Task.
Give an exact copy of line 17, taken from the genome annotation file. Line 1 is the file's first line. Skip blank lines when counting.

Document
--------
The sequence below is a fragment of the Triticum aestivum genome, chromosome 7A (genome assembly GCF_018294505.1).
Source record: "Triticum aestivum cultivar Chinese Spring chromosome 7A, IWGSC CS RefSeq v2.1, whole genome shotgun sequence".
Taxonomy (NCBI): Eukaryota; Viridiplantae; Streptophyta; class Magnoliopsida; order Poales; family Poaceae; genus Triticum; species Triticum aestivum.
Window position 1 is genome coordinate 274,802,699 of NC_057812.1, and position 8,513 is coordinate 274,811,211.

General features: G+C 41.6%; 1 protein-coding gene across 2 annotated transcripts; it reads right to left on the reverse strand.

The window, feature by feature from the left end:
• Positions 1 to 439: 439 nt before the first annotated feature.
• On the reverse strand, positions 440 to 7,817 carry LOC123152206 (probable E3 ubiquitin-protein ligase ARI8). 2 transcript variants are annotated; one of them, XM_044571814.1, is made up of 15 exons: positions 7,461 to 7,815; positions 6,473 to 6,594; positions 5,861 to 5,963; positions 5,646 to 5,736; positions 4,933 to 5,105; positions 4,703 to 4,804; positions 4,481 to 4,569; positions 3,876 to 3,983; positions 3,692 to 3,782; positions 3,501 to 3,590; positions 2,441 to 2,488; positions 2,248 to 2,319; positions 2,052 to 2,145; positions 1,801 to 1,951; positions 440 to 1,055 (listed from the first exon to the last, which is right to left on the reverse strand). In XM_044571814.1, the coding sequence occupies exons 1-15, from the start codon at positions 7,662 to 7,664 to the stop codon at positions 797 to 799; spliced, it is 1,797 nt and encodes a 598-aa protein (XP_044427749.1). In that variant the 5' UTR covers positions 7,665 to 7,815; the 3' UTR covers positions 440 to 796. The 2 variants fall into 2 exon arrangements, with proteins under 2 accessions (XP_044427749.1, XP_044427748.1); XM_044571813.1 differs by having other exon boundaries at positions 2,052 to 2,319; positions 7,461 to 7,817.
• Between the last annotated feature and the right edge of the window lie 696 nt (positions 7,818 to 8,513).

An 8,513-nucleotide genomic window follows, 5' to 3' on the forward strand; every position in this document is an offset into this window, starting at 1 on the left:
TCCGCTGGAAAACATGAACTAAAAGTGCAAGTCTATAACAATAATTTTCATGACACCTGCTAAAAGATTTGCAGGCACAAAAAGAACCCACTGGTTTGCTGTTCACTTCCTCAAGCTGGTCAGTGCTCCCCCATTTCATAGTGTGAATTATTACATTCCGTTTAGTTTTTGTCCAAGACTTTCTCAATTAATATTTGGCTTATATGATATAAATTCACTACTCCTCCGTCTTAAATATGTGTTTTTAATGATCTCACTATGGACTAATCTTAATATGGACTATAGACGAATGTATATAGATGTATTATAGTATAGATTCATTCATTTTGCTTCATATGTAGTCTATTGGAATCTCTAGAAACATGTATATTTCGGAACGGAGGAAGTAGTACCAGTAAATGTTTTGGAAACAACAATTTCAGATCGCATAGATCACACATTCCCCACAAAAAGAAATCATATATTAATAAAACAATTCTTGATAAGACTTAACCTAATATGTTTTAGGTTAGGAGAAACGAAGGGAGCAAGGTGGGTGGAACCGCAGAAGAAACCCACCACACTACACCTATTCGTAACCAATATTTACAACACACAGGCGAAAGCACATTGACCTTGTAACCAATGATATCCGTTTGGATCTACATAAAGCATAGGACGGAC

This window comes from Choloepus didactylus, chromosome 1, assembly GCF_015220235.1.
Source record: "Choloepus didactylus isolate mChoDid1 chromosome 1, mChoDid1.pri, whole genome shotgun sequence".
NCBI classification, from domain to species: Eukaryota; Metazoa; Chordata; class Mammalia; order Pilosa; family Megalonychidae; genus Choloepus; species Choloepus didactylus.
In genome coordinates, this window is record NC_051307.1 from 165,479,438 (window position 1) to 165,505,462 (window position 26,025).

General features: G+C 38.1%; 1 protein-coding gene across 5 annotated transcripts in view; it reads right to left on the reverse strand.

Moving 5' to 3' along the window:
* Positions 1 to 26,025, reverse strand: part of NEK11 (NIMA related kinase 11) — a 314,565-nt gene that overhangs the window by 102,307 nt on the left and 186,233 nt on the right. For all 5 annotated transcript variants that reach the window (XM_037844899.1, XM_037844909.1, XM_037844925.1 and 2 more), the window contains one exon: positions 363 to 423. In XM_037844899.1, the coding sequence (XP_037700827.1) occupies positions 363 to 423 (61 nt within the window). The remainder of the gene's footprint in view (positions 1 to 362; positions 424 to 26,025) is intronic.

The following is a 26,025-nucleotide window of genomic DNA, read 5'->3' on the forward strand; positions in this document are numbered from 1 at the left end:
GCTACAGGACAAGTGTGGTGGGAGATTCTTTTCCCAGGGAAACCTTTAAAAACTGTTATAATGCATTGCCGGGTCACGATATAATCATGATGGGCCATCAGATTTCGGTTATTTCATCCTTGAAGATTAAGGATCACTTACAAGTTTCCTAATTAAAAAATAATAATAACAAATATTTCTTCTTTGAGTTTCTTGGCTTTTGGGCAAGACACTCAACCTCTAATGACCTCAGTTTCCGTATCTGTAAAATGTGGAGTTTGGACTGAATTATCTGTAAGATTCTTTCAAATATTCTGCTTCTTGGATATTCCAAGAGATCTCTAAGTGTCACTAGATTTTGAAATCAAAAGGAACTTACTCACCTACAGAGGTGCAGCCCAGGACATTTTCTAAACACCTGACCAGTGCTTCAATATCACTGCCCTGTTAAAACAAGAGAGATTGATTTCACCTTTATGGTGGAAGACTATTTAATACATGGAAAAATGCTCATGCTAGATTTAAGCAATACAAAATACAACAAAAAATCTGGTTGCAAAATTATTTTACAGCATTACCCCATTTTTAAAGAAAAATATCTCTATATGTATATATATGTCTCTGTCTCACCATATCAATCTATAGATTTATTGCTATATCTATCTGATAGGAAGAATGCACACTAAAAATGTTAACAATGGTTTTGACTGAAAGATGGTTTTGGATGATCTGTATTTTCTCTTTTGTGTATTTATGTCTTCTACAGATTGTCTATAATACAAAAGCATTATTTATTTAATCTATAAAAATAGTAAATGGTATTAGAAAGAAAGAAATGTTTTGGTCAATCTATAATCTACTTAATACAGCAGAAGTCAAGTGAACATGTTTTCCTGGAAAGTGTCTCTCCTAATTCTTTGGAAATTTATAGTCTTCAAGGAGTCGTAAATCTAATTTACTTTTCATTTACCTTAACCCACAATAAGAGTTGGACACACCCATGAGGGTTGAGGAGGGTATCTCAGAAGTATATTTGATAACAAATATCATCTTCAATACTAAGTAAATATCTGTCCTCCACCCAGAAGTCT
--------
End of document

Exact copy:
Moving 5' to 3' along the window: